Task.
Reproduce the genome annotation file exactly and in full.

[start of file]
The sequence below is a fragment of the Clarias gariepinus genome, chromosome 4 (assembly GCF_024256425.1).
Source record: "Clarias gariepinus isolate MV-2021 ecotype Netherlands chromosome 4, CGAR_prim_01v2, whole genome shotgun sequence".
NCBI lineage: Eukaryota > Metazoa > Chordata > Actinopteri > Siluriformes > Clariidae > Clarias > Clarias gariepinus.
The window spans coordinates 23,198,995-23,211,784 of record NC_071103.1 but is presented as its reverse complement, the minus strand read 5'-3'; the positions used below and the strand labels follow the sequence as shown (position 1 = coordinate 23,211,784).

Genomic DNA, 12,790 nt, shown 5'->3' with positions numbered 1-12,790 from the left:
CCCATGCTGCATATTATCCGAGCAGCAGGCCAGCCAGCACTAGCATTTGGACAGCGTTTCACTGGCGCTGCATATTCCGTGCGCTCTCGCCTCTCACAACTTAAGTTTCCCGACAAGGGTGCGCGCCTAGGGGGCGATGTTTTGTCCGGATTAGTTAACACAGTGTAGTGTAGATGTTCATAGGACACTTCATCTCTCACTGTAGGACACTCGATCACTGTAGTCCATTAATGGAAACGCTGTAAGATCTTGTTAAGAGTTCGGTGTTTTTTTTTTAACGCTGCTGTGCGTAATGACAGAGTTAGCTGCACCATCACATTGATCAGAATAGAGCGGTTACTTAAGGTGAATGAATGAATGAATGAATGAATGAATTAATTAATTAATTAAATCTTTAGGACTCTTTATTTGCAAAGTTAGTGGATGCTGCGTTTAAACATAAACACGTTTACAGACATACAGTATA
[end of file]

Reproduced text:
The sequence below is a fragment of the Clarias gariepinus genome, chromosome 4 (assembly GCF_024256425.1).
Source record: "Clarias gariepinus isolate MV-2021 ecotype Netherlands chromosome 4, CGAR_prim_01v2, whole genome shotgun sequence".
NCBI lineage: Eukaryota > Metazoa > Chordata > Actinopteri > Siluriformes > Clariidae > Clarias > Clarias gariepinus.
The window spans coordinates 23,198,995-23,211,784 of record NC_071103.1 but is presented as its reverse complement, the minus strand read 5'-3'; the positions used below and the strand labels follow the sequence as shown (position 1 = coordinate 23,211,784).

Genomic DNA, 12,790 nt, shown 5'->3' with positions numbered 1-12,790 from the left:
CCCATGCTGCATATTATCCGAGCAGCAGGCCAGCCAGCACTAGCATTTGGACAGCGTTTCACTGGCGCTGCATATTCCGTGCGCTCTCGCCTCTCACAACTTAAGTTTCCCGACAAGGGTGCGCGCCTAGGGGGCGATGTTTTGTCCGGATTAGTTAACACAGTGTAGTGTAGATGTTCATAGGACACTTCATCTCTCACTGTAGGACACTCGATCACTGTAGTCCATTAATGGAAACGCTGTAAGATCTTGTTAAGAGTTCGGTGTTTTTTTTTTAACGCTGCTGTGCGTAATGACAGAGTTAGCTGCACCATCACATTGATCAGAATAGAGCGGTTACTTAAGGTGAATGAATGAATGAATGAATGAATGAATTAATTAATTAATTAAATCTTTAGGACTCTTTATTTGCAAAGTTAGTGGATGCTGCGTTTAAACATAAACACGTTTACAGACATACAGTATA